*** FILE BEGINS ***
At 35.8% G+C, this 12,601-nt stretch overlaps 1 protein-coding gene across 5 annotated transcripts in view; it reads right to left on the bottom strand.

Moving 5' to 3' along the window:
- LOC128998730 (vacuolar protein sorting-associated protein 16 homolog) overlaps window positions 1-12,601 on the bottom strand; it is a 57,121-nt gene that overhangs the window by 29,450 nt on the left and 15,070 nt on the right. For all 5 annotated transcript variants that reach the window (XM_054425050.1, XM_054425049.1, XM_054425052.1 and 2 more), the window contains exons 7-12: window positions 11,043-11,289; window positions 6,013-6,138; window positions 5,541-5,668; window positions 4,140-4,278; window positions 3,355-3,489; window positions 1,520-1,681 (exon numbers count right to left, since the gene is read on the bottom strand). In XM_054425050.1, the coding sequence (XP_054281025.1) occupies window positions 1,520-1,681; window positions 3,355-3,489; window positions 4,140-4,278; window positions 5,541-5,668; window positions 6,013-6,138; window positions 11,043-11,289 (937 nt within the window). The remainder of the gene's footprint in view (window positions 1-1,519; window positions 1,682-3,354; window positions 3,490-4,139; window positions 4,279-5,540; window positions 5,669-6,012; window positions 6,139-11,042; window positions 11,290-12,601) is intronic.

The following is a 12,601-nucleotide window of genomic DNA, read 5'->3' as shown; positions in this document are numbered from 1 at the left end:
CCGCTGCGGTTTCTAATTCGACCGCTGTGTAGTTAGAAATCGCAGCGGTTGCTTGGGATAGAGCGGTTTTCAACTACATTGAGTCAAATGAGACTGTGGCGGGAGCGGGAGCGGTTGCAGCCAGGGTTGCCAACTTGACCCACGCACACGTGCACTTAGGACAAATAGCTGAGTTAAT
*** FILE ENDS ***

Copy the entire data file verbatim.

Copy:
At 35.8% G+C, this 12,601-nt stretch overlaps 1 protein-coding gene across 5 annotated transcripts in view; it reads right to left on the bottom strand.

Moving 5' to 3' along the window:
- LOC128998730 (vacuolar protein sorting-associated protein 16 homolog) overlaps window positions 1-12,601 on the bottom strand; it is a 57,121-nt gene that overhangs the window by 29,450 nt on the left and 15,070 nt on the right. For all 5 annotated transcript variants that reach the window (XM_054425050.1, XM_054425049.1, XM_054425052.1 and 2 more), the window contains exons 7-12: window positions 11,043-11,289; window positions 6,013-6,138; window positions 5,541-5,668; window positions 4,140-4,278; window positions 3,355-3,489; window positions 1,520-1,681 (exon numbers count right to left, since the gene is read on the bottom strand). In XM_054425050.1, the coding sequence (XP_054281025.1) occupies window positions 1,520-1,681; window positions 3,355-3,489; window positions 4,140-4,278; window positions 5,541-5,668; window positions 6,013-6,138; window positions 11,043-11,289 (937 nt within the window). The remainder of the gene's footprint in view (window positions 1-1,519; window positions 1,682-3,354; window positions 3,490-4,139; window positions 4,279-5,540; window positions 5,669-6,012; window positions 6,139-11,042; window positions 11,290-12,601) is intronic.

The following is a 12,601-nucleotide window of genomic DNA, read 5'->3' as shown; positions in this document are numbered from 1 at the left end:
CCGCTGCGGTTTCTAATTCGACCGCTGTGTAGTTAGAAATCGCAGCGGTTGCTTGGGATAGAGCGGTTTTCAACTACATTGAGTCAAATGAGACTGTGGCGGGAGCGGGAGCGGTTGCAGCCAGGGTTGCCAACTTGACCCACGCACACGTGCACTTAGGACAAATAGCTGAGTTAAT